Questions that you might address in this section include:
Organization Structure For tax and legal purposes, most countries require an organization to declare a legal form of ownership. In the United States, the general choices are sole proprietorship, partnership, and corporation. Similar options exist in most other countries, with slight variations in meaning and names. In the United Kingdom and most Commonwealth countries, for example, a corporation is known as a limited company (here, limited means the owners are only responsible for a certain level of company debt, as in a "limited liability company").
If the business is a medium-sized or large company, then a business plan reader will want to know how the business intends to organize itself to achieve the goals set out in the business plan. This organization design or structure defines the formal lines of authority that exist between managers in order to coordinate the efforts of each department so that the firm operates as a whole. The usual way to present this is in an organization chart that shows all major divisions (e.g., marketing and sales, production, customer service, information technology) with reporting relationships. Explain the organization chart with comments on management issues such as delegation of authority, managerial hierarchy, and span of control.
Management Plan Complementing the organization structure section is information about the background, skills, and expected contributions of each of the principals of the business. If you have recruited senior management personnel, you can include their qualifications for the positions they hold in the management plan or in an appendix.
Establishing a Web Presence
One operations requirement that all e-businesses will have is a Web site. In this portion of the Operations lesson we return to our step-by-step approach to describe what you need to establish a Web presence.
Web Site Hosts As suggested in the business location discussion, an operational decision that you need to make is where you intend to locate your Web site. Chapter 16 in your textbook describes the four hosting options, and variations, in considerable detail. Briefly, the Web site hosting options, from the most simple and inexpensive to most complex and expensive, are:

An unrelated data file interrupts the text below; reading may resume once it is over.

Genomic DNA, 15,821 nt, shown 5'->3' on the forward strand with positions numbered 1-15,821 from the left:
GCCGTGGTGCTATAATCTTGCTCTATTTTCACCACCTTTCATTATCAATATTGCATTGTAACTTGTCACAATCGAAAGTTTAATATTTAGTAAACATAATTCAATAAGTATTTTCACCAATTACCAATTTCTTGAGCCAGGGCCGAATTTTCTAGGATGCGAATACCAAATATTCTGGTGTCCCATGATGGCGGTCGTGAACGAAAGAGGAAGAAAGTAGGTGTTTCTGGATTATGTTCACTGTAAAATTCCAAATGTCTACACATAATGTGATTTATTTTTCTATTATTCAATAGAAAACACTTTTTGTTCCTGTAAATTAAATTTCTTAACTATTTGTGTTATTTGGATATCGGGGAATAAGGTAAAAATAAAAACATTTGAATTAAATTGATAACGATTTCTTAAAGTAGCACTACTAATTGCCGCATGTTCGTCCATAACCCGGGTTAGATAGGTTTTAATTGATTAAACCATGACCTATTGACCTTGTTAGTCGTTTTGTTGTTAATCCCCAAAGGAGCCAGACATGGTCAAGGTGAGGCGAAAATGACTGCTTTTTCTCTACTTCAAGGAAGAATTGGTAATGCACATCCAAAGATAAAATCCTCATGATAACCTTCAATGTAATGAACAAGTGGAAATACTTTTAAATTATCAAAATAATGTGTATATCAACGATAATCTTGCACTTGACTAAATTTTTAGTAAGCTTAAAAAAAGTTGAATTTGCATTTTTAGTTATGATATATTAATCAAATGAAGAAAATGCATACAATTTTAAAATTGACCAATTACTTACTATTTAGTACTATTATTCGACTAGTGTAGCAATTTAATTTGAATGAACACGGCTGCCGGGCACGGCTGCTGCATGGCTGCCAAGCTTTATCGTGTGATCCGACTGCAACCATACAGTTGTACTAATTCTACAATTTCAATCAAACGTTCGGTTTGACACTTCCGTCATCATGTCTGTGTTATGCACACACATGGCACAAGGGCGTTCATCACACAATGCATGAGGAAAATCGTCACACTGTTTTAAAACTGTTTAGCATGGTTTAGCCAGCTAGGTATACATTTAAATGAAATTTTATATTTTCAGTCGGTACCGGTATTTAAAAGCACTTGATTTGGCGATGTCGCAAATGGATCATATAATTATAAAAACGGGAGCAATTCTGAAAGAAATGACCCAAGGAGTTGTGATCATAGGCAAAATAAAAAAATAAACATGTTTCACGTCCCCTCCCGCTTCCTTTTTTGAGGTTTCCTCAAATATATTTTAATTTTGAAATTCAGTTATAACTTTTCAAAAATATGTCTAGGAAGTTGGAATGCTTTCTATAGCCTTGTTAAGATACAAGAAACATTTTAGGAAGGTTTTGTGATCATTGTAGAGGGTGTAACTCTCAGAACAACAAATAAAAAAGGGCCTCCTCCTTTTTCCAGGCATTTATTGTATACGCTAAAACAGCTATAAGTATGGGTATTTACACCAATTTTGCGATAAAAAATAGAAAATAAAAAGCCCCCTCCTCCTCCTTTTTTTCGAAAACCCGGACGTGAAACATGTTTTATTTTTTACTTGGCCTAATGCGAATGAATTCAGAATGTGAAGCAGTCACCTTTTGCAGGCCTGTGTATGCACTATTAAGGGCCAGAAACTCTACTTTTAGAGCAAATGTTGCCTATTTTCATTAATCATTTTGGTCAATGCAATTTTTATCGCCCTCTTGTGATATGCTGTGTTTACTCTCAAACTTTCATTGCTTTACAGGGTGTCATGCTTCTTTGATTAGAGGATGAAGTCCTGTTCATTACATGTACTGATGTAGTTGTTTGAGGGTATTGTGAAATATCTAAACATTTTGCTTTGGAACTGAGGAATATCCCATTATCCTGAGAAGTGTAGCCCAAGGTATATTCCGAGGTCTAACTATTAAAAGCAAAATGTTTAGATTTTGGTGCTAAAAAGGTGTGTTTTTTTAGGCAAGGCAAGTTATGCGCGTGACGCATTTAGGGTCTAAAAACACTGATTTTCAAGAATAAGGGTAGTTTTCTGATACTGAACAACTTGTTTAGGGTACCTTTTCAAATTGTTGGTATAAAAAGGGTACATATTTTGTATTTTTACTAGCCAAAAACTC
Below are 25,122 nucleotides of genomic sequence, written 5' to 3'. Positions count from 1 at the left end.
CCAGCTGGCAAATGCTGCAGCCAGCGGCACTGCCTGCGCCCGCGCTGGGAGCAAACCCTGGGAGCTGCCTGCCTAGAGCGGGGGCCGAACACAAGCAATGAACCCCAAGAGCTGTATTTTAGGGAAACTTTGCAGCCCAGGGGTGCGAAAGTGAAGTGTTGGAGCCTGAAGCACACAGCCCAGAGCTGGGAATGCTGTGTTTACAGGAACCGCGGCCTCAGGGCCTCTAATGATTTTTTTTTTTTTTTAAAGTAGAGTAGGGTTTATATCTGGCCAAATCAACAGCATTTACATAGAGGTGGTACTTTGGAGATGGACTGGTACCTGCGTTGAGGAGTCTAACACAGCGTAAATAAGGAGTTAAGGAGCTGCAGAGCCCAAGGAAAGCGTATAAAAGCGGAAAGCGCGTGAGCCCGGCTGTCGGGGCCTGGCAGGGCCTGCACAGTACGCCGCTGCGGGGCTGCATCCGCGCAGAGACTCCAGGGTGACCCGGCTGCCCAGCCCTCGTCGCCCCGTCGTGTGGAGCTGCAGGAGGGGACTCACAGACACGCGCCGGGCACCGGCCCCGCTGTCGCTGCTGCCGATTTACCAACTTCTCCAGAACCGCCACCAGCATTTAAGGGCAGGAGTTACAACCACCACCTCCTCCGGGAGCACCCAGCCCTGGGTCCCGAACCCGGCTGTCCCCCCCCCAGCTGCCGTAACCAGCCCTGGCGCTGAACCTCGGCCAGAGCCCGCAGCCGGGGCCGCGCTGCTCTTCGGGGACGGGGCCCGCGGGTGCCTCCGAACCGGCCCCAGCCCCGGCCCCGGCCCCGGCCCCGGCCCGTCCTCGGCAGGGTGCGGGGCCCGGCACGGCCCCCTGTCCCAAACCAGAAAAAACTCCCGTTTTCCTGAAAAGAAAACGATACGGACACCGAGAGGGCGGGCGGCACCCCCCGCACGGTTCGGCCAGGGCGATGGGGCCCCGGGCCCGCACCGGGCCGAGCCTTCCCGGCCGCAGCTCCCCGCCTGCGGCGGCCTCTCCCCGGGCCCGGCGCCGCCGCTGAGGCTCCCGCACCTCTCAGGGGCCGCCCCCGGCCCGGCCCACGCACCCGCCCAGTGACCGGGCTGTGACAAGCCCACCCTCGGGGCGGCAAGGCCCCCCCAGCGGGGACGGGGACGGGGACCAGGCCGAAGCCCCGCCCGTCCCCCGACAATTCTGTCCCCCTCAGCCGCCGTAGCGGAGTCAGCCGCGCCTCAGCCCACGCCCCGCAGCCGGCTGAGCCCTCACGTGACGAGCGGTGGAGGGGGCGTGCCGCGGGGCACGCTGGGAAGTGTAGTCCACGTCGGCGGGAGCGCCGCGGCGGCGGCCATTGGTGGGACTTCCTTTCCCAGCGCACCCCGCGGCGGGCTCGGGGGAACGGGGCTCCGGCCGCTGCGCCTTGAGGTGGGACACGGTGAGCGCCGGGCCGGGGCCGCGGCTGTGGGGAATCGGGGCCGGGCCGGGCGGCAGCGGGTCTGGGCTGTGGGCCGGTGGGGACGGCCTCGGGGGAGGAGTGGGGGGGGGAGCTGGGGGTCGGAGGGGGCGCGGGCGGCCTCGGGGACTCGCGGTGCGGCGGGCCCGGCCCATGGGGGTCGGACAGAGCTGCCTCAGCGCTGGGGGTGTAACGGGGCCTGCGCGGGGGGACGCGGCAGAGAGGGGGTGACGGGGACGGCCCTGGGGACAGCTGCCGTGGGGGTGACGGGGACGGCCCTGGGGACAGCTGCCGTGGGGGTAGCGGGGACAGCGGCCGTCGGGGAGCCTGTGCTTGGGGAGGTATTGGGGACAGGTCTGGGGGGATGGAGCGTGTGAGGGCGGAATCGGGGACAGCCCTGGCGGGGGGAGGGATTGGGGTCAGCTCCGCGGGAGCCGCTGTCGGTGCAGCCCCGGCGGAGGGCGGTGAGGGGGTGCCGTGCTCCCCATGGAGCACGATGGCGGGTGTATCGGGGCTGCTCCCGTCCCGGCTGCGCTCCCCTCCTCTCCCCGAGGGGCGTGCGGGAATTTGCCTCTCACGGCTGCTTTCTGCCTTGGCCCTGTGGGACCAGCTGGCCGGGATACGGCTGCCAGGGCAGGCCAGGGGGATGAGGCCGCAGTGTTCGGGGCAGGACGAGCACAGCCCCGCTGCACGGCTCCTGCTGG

Although a Web site can be hosted anywhere in the world, most e-business owners host their Web site locally. Why? Because it is important to get telephone or face-to-face assistance if problems arise. If this suits your needs, start your search for an ISP hosting service with the local Yellow Pages and consult local businesses for ISP recommendations.
If you want to host your site in another location for cost-saving or customer-location purposes, then you can find lists of Internet service providers at The List of ISPs, Providers of Commercial Internet Access, and Yahoo's list of Internet service providers.
Assignment 16: Based on your intended Web site host requirements, select: (a) storebuilder service, (b) Internet service provider, (c) dedicated hosting service, or (d) self-hosting and investigate the feasibility and cost of hosting a Web site for your e-business (you will use the cost information in the financial statements). As part of your operations plan, briefly explain and justify your decision. Follow the guidance provided by your instructor to submit, present, or save this analysis.